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Original article (peer-reviewed)

Journal Kodikas/Code. Ars Semeiotica
Volume (Issue) 37(3/4)
Page(s) 249 - 260
Title of proceedings Kodikas/Code. Ars Semeiotica

Abstract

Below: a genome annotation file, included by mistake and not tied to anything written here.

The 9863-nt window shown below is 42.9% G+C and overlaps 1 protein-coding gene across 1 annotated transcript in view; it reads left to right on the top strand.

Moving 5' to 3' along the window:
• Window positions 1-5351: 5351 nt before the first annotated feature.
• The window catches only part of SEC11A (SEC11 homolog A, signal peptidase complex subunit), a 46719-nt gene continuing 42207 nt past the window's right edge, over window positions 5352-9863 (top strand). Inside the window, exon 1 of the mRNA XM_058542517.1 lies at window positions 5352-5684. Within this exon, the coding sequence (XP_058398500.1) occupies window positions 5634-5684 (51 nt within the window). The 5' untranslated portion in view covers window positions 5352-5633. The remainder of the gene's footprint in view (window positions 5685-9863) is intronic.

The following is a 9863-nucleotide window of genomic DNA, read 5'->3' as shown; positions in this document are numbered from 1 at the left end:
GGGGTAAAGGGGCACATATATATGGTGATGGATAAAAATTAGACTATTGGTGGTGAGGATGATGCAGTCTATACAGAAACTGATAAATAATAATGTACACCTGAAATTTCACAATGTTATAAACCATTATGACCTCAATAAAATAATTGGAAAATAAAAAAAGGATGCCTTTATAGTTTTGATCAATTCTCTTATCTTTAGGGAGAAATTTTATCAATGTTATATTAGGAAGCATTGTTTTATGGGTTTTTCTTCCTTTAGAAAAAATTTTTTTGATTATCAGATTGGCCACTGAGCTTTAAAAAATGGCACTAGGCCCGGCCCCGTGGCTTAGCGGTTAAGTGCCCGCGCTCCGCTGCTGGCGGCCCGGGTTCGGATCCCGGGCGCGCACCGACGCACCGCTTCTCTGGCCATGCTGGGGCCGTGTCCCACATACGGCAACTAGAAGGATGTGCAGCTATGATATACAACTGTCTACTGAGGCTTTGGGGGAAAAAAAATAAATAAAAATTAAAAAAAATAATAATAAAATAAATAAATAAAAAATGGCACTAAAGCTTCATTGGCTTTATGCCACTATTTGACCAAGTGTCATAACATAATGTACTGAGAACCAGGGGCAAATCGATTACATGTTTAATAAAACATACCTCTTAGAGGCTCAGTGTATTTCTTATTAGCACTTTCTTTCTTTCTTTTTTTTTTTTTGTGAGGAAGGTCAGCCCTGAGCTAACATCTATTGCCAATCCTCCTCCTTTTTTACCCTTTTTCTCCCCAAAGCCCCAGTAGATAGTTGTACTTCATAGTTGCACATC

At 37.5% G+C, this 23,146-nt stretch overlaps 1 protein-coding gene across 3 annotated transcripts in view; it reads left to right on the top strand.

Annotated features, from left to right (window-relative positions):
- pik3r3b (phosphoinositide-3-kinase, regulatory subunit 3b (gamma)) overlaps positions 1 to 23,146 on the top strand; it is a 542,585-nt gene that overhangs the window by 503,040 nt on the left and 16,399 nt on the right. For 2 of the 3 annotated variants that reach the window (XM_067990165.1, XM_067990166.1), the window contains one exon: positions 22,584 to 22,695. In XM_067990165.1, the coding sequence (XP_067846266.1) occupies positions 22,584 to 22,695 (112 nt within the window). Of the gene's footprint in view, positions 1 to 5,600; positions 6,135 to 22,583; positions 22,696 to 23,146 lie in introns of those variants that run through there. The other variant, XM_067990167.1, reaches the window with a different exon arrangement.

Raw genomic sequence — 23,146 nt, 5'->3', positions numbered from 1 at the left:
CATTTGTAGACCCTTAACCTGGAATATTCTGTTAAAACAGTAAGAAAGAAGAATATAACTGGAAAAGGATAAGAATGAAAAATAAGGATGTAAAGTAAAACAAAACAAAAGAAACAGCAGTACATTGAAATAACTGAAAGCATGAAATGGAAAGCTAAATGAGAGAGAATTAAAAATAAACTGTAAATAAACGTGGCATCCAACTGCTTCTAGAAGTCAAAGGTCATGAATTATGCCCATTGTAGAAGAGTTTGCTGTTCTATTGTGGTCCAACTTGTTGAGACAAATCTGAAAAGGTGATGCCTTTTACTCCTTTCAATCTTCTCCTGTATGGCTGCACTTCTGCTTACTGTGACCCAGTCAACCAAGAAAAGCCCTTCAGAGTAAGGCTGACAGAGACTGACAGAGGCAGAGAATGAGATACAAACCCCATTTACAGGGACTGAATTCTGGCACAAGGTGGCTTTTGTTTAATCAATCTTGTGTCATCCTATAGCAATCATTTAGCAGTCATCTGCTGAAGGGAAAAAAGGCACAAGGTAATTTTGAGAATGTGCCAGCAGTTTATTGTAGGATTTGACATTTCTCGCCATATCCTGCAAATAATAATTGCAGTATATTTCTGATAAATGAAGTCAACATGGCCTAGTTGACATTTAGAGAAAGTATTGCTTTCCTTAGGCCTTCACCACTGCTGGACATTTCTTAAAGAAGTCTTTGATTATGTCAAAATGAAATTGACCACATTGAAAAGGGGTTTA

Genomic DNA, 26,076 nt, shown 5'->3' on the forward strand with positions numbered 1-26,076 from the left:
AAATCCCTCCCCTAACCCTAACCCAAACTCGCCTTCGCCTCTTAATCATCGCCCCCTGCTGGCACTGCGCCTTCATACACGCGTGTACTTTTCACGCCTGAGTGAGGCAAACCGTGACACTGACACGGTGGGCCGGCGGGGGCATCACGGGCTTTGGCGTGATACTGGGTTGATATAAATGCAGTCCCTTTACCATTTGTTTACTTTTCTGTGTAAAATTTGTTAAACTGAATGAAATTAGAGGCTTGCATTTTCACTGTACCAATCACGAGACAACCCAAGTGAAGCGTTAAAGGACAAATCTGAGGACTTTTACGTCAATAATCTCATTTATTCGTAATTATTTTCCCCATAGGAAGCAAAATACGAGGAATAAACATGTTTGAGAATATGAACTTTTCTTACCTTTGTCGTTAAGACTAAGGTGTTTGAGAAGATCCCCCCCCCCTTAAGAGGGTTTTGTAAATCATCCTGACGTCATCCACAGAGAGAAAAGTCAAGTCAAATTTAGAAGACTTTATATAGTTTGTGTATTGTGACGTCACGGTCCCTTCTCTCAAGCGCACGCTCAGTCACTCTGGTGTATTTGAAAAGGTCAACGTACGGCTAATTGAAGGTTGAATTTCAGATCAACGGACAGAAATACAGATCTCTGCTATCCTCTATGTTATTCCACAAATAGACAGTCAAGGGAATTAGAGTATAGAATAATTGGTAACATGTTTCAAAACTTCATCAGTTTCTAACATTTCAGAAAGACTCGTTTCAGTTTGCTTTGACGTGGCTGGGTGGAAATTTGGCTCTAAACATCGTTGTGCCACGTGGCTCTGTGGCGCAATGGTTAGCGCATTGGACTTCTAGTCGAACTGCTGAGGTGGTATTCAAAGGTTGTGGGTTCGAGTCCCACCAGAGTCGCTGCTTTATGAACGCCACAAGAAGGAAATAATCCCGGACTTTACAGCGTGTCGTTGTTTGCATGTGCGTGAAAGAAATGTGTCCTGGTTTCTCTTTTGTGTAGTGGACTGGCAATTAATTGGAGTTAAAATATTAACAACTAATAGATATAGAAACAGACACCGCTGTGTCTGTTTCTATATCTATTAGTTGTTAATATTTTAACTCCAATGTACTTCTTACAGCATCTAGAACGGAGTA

The sensory dimension of writing, which is never fully neutralised in the process of semiosis, remains aporetic in Derrida’s philosophy. I show how Barthes’ observations on pseudo-writing lead to his understanding of writing as a gesture, opening up post-structuralism to the body as absolutely non-repeatable, as the opposite of semiosis. The examination of Barthes’ account of the relationship between writing and the body leads to an aesthetic of physical responsiveness, which challenges the distinction between work, creator and viewer. In this regard ‘seeing’ can neither be reduced to the infinite decoding of signs nor to an immediate perception, but rather can be understood as the playful contact with signs. Barthes’ notion of writing contributes to overcoming the limits of Derrida’s account of the sensory quality of writing without jeopardizing the philosophical gain of deconstruction.
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